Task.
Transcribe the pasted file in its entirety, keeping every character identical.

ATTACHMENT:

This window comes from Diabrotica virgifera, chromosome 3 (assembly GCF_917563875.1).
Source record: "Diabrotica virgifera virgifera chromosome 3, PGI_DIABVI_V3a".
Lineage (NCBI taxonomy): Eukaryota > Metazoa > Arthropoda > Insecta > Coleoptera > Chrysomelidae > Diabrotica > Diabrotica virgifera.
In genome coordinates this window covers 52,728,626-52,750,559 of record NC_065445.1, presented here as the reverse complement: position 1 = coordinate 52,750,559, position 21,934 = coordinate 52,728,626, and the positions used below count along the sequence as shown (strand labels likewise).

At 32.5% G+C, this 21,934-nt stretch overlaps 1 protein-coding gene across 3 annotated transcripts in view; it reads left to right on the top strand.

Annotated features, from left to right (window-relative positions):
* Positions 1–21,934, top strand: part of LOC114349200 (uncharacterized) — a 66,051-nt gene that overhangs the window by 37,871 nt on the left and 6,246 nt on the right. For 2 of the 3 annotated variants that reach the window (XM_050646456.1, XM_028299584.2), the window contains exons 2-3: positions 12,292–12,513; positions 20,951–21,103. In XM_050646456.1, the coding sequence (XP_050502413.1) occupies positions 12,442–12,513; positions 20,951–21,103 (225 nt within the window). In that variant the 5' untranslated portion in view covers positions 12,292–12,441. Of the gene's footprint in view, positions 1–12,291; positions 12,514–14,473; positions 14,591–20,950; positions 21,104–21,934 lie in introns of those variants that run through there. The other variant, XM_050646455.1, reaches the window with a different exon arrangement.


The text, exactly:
This window comes from Diabrotica virgifera, chromosome 3 (assembly GCF_917563875.1).
Source record: "Diabrotica virgifera virgifera chromosome 3, PGI_DIABVI_V3a".
Lineage (NCBI taxonomy): Eukaryota > Metazoa > Arthropoda > Insecta > Coleoptera > Chrysomelidae > Diabrotica > Diabrotica virgifera.
In genome coordinates this window covers 52,728,626-52,750,559 of record NC_065445.1, presented here as the reverse complement: position 1 = coordinate 52,750,559, position 21,934 = coordinate 52,728,626, and the positions used below count along the sequence as shown (strand labels likewise).

At 32.5% G+C, this 21,934-nt stretch overlaps 1 protein-coding gene across 3 annotated transcripts in view; it reads left to right on the top strand.

Annotated features, from left to right (window-relative positions):
* Positions 1–21,934, top strand: part of LOC114349200 (uncharacterized) — a 66,051-nt gene that overhangs the window by 37,871 nt on the left and 6,246 nt on the right. For 2 of the 3 annotated variants that reach the window (XM_050646456.1, XM_028299584.2), the window contains exons 2-3: positions 12,292–12,513; positions 20,951–21,103. In XM_050646456.1, the coding sequence (XP_050502413.1) occupies positions 12,442–12,513; positions 20,951–21,103 (225 nt within the window). In that variant the 5' untranslated portion in view covers positions 12,292–12,441. Of the gene's footprint in view, positions 1–12,291; positions 12,514–14,473; positions 14,591–20,950; positions 21,104–21,934 lie in introns of those variants that run through there. The other variant, XM_050646455.1, reaches the window with a different exon arrangement.